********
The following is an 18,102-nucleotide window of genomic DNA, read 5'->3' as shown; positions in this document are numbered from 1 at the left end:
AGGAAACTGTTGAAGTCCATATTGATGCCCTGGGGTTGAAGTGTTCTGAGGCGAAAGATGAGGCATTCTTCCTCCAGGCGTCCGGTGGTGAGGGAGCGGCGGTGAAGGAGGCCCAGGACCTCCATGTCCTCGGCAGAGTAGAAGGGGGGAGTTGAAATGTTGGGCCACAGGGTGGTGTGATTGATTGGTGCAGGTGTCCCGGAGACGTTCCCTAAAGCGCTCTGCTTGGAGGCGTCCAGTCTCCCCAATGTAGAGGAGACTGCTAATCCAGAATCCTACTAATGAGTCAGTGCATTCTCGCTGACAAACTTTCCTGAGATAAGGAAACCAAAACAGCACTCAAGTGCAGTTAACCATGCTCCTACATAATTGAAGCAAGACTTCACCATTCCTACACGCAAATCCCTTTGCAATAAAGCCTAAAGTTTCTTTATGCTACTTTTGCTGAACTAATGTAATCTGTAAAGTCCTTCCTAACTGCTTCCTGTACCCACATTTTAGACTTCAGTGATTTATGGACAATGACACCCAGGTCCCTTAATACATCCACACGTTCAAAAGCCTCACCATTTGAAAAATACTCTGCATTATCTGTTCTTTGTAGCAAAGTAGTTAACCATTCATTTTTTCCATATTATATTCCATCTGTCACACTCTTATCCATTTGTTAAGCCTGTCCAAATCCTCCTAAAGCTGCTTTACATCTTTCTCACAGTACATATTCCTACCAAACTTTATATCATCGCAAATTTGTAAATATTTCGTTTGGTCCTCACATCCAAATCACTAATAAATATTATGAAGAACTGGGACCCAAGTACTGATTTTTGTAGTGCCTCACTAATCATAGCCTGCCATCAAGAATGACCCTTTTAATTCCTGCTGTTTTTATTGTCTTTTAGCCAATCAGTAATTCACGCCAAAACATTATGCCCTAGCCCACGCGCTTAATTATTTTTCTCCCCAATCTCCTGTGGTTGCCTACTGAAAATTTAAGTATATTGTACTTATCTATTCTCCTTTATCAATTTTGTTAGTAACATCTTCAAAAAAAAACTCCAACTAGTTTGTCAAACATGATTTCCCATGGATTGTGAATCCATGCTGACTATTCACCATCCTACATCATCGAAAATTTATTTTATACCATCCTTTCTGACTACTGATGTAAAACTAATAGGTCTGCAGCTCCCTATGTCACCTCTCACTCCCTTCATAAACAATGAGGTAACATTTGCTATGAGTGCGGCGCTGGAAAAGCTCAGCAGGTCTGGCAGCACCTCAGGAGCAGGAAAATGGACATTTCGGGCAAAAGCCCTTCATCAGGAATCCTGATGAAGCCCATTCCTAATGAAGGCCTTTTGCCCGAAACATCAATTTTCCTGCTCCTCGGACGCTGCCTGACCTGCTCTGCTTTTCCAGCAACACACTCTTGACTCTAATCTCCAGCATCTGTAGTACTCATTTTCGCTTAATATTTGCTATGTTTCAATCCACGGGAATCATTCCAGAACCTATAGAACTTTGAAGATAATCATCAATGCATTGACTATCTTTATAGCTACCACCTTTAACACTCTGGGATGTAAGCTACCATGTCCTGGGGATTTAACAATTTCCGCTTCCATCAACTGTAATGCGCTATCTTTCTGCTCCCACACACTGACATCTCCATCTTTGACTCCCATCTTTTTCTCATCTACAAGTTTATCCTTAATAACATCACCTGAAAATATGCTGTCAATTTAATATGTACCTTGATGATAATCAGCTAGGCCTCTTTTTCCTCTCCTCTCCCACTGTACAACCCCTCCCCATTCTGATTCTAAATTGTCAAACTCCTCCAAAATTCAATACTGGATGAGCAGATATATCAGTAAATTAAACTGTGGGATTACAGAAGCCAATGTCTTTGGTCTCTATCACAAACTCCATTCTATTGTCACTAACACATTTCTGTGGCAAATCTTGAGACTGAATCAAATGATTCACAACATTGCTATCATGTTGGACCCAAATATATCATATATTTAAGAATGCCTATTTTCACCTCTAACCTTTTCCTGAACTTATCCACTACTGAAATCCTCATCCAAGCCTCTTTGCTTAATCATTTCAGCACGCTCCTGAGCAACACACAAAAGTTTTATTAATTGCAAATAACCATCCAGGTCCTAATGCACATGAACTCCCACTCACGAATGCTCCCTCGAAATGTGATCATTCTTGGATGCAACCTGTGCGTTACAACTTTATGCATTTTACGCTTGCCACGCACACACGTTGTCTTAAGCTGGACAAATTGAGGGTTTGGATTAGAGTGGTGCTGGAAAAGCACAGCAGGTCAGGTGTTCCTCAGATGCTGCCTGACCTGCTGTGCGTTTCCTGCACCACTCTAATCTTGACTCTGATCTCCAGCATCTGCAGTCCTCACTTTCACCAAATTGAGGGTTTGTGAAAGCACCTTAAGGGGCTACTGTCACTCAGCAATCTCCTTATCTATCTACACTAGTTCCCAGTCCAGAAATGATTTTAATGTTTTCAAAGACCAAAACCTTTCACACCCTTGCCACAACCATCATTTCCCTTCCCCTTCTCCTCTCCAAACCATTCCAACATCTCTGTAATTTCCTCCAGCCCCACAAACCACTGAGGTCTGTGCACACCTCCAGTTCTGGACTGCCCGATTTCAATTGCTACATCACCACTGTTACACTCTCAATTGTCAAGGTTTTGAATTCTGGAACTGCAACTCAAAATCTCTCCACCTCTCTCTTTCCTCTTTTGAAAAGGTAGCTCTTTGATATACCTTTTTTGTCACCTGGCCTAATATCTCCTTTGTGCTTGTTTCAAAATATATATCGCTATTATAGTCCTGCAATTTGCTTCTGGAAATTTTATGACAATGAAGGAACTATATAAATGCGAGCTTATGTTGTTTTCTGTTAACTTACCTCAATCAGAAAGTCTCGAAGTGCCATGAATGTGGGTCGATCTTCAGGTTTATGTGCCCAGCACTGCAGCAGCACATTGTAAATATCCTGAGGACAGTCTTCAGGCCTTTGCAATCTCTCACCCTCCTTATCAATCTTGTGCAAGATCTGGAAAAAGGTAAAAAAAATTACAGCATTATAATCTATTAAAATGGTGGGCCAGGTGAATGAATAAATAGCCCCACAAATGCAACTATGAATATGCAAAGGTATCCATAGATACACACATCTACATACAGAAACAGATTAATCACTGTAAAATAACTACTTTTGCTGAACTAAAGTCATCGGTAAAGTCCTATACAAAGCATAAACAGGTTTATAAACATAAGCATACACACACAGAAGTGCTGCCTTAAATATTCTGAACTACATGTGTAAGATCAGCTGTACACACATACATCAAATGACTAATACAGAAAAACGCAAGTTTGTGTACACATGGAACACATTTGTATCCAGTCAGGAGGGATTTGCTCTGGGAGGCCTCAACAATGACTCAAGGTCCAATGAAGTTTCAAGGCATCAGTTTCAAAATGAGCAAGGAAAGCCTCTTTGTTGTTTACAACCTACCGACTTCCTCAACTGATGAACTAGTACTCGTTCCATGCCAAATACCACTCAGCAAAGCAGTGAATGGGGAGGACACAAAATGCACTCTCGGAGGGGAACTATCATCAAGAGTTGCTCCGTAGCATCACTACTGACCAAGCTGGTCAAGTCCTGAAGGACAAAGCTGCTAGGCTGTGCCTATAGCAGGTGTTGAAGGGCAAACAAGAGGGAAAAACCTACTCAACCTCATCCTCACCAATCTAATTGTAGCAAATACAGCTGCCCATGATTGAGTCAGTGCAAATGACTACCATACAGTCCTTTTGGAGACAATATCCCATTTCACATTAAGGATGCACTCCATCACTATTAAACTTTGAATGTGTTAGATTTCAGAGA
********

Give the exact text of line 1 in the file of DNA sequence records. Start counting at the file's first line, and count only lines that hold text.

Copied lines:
The following is an 18,102-nucleotide window of genomic DNA, read 5'->3' as shown; positions in this document are numbered from 1 at the left end: